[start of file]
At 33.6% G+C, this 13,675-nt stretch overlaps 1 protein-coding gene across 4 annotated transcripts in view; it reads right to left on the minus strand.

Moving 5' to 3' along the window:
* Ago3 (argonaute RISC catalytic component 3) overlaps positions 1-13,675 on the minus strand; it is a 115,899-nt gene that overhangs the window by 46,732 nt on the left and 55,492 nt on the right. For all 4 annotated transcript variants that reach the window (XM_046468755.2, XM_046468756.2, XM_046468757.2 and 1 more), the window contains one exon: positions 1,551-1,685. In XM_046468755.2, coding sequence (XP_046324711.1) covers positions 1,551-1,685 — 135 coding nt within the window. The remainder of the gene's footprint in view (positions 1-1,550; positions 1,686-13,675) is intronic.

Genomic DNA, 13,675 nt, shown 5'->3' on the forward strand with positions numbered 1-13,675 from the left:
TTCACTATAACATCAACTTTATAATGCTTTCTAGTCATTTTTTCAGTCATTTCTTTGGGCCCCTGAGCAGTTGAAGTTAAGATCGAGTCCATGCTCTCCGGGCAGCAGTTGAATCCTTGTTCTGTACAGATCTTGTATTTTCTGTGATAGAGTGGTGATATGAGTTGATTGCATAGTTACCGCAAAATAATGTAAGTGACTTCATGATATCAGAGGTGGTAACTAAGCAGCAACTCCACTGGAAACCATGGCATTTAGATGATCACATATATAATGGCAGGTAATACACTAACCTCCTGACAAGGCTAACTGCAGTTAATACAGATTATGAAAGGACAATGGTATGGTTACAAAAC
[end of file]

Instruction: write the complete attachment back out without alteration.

At 33.6% G+C, this 13,675-nt stretch overlaps 1 protein-coding gene across 4 annotated transcripts in view; it reads right to left on the minus strand.

Moving 5' to 3' along the window:
* Ago3 (argonaute RISC catalytic component 3) overlaps positions 1-13,675 on the minus strand; it is a 115,899-nt gene that overhangs the window by 46,732 nt on the left and 55,492 nt on the right. For all 4 annotated transcript variants that reach the window (XM_046468755.2, XM_046468756.2, XM_046468757.2 and 1 more), the window contains one exon: positions 1,551-1,685. In XM_046468755.2, coding sequence (XP_046324711.1) covers positions 1,551-1,685 — 135 coding nt within the window. The remainder of the gene's footprint in view (positions 1-1,550; positions 1,686-13,675) is intronic.

Genomic DNA, 13,675 nt, shown 5'->3' on the forward strand with positions numbered 1-13,675 from the left:
TTCACTATAACATCAACTTTATAATGCTTTCTAGTCATTTTTTCAGTCATTTCTTTGGGCCCCTGAGCAGTTGAAGTTAAGATCGAGTCCATGCTCTCCGGGCAGCAGTTGAATCCTTGTTCTGTACAGATCTTGTATTTTCTGTGATAGAGTGGTGATATGAGTTGATTGCATAGTTACCGCAAAATAATGTAAGTGACTTCATGATATCAGAGGTGGTAACTAAGCAGCAACTCCACTGGAAACCATGGCATTTAGATGATCACATATATAATGGCAGGTAATACACTAACCTCCTGACAAGGCTAACTGCAGTTAATACAGATTATGAAAGGACAATGGTATGGTTACAAAAC